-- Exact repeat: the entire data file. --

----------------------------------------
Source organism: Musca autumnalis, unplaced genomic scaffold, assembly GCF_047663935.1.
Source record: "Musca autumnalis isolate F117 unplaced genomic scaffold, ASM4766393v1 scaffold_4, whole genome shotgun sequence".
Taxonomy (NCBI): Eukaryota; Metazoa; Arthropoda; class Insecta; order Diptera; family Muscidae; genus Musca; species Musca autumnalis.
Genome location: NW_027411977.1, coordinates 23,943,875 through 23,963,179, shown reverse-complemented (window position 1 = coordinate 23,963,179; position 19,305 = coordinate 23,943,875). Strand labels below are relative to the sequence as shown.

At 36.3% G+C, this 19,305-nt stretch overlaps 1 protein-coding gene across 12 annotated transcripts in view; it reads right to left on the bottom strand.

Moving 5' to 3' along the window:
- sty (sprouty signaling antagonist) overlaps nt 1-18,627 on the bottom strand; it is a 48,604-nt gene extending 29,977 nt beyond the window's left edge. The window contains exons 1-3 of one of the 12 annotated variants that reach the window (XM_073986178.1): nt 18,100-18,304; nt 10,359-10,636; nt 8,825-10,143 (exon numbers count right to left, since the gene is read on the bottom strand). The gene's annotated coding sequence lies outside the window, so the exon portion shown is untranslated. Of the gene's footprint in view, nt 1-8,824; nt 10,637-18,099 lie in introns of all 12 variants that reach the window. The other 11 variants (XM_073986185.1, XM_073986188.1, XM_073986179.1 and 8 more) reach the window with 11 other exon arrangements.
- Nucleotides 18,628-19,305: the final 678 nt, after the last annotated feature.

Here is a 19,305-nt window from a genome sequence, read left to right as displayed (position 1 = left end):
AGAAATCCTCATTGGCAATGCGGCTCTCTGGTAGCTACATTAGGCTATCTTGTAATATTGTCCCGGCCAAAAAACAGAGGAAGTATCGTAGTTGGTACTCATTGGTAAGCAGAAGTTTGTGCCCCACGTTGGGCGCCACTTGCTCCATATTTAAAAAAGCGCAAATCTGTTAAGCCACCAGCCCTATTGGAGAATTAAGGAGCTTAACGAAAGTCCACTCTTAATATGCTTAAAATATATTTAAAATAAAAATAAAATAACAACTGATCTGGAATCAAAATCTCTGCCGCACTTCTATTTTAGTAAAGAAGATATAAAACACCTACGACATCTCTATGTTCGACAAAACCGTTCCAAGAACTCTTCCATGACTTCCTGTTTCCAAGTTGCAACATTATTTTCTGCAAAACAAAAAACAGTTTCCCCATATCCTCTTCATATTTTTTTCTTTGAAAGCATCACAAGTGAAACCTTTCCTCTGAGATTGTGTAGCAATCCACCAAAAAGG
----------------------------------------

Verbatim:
Source organism: Musca autumnalis, unplaced genomic scaffold, assembly GCF_047663935.1.
Source record: "Musca autumnalis isolate F117 unplaced genomic scaffold, ASM4766393v1 scaffold_4, whole genome shotgun sequence".
Taxonomy (NCBI): Eukaryota; Metazoa; Arthropoda; class Insecta; order Diptera; family Muscidae; genus Musca; species Musca autumnalis.
Genome location: NW_027411977.1, coordinates 23,943,875 through 23,963,179, shown reverse-complemented (window position 1 = coordinate 23,963,179; position 19,305 = coordinate 23,943,875). Strand labels below are relative to the sequence as shown.

At 36.3% G+C, this 19,305-nt stretch overlaps 1 protein-coding gene across 12 annotated transcripts in view; it reads right to left on the bottom strand.

Moving 5' to 3' along the window:
- sty (sprouty signaling antagonist) overlaps nt 1-18,627 on the bottom strand; it is a 48,604-nt gene extending 29,977 nt beyond the window's left edge. The window contains exons 1-3 of one of the 12 annotated variants that reach the window (XM_073986178.1): nt 18,100-18,304; nt 10,359-10,636; nt 8,825-10,143 (exon numbers count right to left, since the gene is read on the bottom strand). The gene's annotated coding sequence lies outside the window, so the exon portion shown is untranslated. Of the gene's footprint in view, nt 1-8,824; nt 10,637-18,099 lie in introns of all 12 variants that reach the window. The other 11 variants (XM_073986185.1, XM_073986188.1, XM_073986179.1 and 8 more) reach the window with 11 other exon arrangements.
- Nucleotides 18,628-19,305: the final 678 nt, after the last annotated feature.

Here is a 19,305-nt window from a genome sequence, read left to right as displayed (position 1 = left end):
AGAAATCCTCATTGGCAATGCGGCTCTCTGGTAGCTACATTAGGCTATCTTGTAATATTGTCCCGGCCAAAAAACAGAGGAAGTATCGTAGTTGGTACTCATTGGTAAGCAGAAGTTTGTGCCCCACGTTGGGCGCCACTTGCTCCATATTTAAAAAAGCGCAAATCTGTTAAGCCACCAGCCCTATTGGAGAATTAAGGAGCTTAACGAAAGTCCACTCTTAATATGCTTAAAATATATTTAAAATAAAAATAAAATAACAACTGATCTGGAATCAAAATCTCTGCCGCACTTCTATTTTAGTAAAGAAGATATAAAACACCTACGACATCTCTATGTTCGACAAAACCGTTCCAAGAACTCTTCCATGACTTCCTGTTTCCAAGTTGCAACATTATTTTCTGCAAAACAAAAAACAGTTTCCCCATATCCTCTTCATATTTTTTTCTTTGAAAGCATCACAAGTGAAACCTTTCCTCTGAGATTGTGTAGCAATCCACCAAAAAGG